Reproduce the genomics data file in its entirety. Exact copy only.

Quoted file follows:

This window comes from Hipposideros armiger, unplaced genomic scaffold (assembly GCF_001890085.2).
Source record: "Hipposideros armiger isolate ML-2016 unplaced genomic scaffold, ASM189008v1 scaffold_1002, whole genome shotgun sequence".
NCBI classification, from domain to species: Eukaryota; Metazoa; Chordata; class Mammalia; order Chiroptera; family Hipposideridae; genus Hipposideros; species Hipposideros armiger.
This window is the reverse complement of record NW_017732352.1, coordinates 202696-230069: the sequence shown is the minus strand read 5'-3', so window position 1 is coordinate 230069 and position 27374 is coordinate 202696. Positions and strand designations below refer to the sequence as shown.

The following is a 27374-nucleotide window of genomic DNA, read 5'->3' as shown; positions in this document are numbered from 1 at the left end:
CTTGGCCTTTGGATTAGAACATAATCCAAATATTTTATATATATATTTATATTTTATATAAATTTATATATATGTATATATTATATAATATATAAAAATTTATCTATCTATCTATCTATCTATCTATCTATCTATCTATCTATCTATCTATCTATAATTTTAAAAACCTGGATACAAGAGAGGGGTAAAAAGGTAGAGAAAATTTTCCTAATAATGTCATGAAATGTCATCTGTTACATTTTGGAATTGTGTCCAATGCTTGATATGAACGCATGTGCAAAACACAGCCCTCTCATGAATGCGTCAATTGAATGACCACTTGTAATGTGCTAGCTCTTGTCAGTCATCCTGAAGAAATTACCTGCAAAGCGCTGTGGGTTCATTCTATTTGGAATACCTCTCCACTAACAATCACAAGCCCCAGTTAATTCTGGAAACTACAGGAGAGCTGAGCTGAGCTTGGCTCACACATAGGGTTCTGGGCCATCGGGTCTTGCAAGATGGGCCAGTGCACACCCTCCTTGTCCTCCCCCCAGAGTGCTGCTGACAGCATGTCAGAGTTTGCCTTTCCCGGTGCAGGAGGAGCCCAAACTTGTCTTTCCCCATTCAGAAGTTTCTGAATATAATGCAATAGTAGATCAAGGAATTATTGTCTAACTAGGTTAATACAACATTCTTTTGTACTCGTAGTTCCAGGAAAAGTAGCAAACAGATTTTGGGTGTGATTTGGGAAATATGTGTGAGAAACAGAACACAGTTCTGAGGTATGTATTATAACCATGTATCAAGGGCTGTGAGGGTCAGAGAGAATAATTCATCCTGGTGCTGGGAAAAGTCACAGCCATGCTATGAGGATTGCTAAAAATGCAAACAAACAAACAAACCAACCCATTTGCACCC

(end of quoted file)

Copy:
This window comes from Hipposideros armiger, unplaced genomic scaffold (assembly GCF_001890085.2).
Source record: "Hipposideros armiger isolate ML-2016 unplaced genomic scaffold, ASM189008v1 scaffold_1002, whole genome shotgun sequence".
NCBI classification, from domain to species: Eukaryota; Metazoa; Chordata; class Mammalia; order Chiroptera; family Hipposideridae; genus Hipposideros; species Hipposideros armiger.
This window is the reverse complement of record NW_017732352.1, coordinates 202696-230069: the sequence shown is the minus strand read 5'-3', so window position 1 is coordinate 230069 and position 27374 is coordinate 202696. Positions and strand designations below refer to the sequence as shown.

The following is a 27374-nucleotide window of genomic DNA, read 5'->3' as shown; positions in this document are numbered from 1 at the left end:
CTTGGCCTTTGGATTAGAACATAATCCAAATATTTTATATATATATTTATATTTTATATAAATTTATATATATGTATATATTATATAATATATAAAAATTTATCTATCTATCTATCTATCTATCTATCTATCTATCTATCTATCTATCTATCTATAATTTTAAAAACCTGGATACAAGAGAGGGGTAAAAAGGTAGAGAAAATTTTCCTAATAATGTCATGAAATGTCATCTGTTACATTTTGGAATTGTGTCCAATGCTTGATATGAACGCATGTGCAAAACACAGCCCTCTCATGAATGCGTCAATTGAATGACCACTTGTAATGTGCTAGCTCTTGTCAGTCATCCTGAAGAAATTACCTGCAAAGCGCTGTGGGTTCATTCTATTTGGAATACCTCTCCACTAACAATCACAAGCCCCAGTTAATTCTGGAAACTACAGGAGAGCTGAGCTGAGCTTGGCTCACACATAGGGTTCTGGGCCATCGGGTCTTGCAAGATGGGCCAGTGCACACCCTCCTTGTCCTCCCCCCAGAGTGCTGCTGACAGCATGTCAGAGTTTGCCTTTCCCGGTGCAGGAGGAGCCCAAACTTGTCTTTCCCCATTCAGAAGTTTCTGAATATAATGCAATAGTAGATCAAGGAATTATTGTCTAACTAGGTTAATACAACATTCTTTTGTACTCGTAGTTCCAGGAAAAGTAGCAAACAGATTTTGGGTGTGATTTGGGAAATATGTGTGAGAAACAGAACACAGTTCTGAGGTATGTATTATAACCATGTATCAAGGGCTGTGAGGGTCAGAGAGAATAATTCATCCTGGTGCTGGGAAAAGTCACAGCCATGCTATGAGGATTGCTAAAAATGCAAACAAACAAACAAACCAACCCATTTGCACCC